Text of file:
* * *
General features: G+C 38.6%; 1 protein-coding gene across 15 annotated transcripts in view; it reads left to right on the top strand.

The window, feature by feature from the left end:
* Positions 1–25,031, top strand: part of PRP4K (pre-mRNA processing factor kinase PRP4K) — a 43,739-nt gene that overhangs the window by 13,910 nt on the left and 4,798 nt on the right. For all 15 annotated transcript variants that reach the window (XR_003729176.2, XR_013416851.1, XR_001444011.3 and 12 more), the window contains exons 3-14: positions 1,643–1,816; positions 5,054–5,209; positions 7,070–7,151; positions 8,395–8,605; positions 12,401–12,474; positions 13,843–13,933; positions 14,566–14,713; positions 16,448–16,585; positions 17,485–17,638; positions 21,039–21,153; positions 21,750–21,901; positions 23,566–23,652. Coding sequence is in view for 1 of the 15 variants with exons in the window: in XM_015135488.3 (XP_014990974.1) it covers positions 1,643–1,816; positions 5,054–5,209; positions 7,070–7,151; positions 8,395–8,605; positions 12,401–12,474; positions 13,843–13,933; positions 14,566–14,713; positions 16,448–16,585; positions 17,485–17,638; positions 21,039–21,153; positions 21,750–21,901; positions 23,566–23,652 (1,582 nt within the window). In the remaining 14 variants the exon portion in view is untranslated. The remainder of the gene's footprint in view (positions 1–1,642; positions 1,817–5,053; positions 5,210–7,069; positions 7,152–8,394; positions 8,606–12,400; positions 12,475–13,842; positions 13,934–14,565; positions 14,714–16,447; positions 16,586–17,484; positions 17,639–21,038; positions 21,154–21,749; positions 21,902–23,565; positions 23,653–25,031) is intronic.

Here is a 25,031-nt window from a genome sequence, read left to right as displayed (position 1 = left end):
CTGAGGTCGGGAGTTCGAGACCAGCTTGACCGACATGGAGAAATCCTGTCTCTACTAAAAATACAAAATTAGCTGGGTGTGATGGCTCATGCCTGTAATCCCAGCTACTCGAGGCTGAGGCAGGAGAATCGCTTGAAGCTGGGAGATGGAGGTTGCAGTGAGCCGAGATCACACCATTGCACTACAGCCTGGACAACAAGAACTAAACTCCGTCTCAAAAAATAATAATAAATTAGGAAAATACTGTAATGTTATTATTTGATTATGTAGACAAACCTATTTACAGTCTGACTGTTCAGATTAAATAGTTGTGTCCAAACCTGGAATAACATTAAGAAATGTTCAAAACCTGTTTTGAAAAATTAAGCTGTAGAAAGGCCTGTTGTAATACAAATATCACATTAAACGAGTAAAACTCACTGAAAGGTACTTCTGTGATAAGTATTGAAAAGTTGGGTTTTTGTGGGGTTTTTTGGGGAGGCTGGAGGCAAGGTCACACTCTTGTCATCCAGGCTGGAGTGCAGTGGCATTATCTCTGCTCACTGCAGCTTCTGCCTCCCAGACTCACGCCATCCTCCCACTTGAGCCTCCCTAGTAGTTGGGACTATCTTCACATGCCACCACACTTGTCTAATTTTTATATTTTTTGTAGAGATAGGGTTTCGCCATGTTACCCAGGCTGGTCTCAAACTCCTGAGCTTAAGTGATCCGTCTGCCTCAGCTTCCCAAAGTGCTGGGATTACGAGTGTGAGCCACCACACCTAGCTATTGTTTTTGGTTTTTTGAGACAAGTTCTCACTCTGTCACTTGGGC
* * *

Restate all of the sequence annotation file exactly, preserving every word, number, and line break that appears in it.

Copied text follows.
General features: G+C 38.6%; 1 protein-coding gene across 15 annotated transcripts in view; it reads left to right on the top strand.

The window, feature by feature from the left end:
* Positions 1–25,031, top strand: part of PRP4K (pre-mRNA processing factor kinase PRP4K) — a 43,739-nt gene that overhangs the window by 13,910 nt on the left and 4,798 nt on the right. For all 15 annotated transcript variants that reach the window (XR_003729176.2, XR_013416851.1, XR_001444011.3 and 12 more), the window contains exons 3-14: positions 1,643–1,816; positions 5,054–5,209; positions 7,070–7,151; positions 8,395–8,605; positions 12,401–12,474; positions 13,843–13,933; positions 14,566–14,713; positions 16,448–16,585; positions 17,485–17,638; positions 21,039–21,153; positions 21,750–21,901; positions 23,566–23,652. Coding sequence is in view for 1 of the 15 variants with exons in the window: in XM_015135488.3 (XP_014990974.1) it covers positions 1,643–1,816; positions 5,054–5,209; positions 7,070–7,151; positions 8,395–8,605; positions 12,401–12,474; positions 13,843–13,933; positions 14,566–14,713; positions 16,448–16,585; positions 17,485–17,638; positions 21,039–21,153; positions 21,750–21,901; positions 23,566–23,652 (1,582 nt within the window). In the remaining 14 variants the exon portion in view is untranslated. The remainder of the gene's footprint in view (positions 1–1,642; positions 1,817–5,053; positions 5,210–7,069; positions 7,152–8,394; positions 8,606–12,400; positions 12,475–13,842; positions 13,934–14,565; positions 14,714–16,447; positions 16,586–17,484; positions 17,639–21,038; positions 21,154–21,749; positions 21,902–23,565; positions 23,653–25,031) is intronic.

Here is a 25,031-nt window from a genome sequence, read left to right as displayed (position 1 = left end):
CTGAGGTCGGGAGTTCGAGACCAGCTTGACCGACATGGAGAAATCCTGTCTCTACTAAAAATACAAAATTAGCTGGGTGTGATGGCTCATGCCTGTAATCCCAGCTACTCGAGGCTGAGGCAGGAGAATCGCTTGAAGCTGGGAGATGGAGGTTGCAGTGAGCCGAGATCACACCATTGCACTACAGCCTGGACAACAAGAACTAAACTCCGTCTCAAAAAATAATAATAAATTAGGAAAATACTGTAATGTTATTATTTGATTATGTAGACAAACCTATTTACAGTCTGACTGTTCAGATTAAATAGTTGTGTCCAAACCTGGAATAACATTAAGAAATGTTCAAAACCTGTTTTGAAAAATTAAGCTGTAGAAAGGCCTGTTGTAATACAAATATCACATTAAACGAGTAAAACTCACTGAAAGGTACTTCTGTGATAAGTATTGAAAAGTTGGGTTTTTGTGGGGTTTTTTGGGGAGGCTGGAGGCAAGGTCACACTCTTGTCATCCAGGCTGGAGTGCAGTGGCATTATCTCTGCTCACTGCAGCTTCTGCCTCCCAGACTCACGCCATCCTCCCACTTGAGCCTCCCTAGTAGTTGGGACTATCTTCACATGCCACCACACTTGTCTAATTTTTATATTTTTTGTAGAGATAGGGTTTCGCCATGTTACCCAGGCTGGTCTCAAACTCCTGAGCTTAAGTGATCCGTCTGCCTCAGCTTCCCAAAGTGCTGGGATTACGAGTGTGAGCCACCACACCTAGCTATTGTTTTTGGTTTTTTGAGACAAGTTCTCACTCTGTCACTTGGGC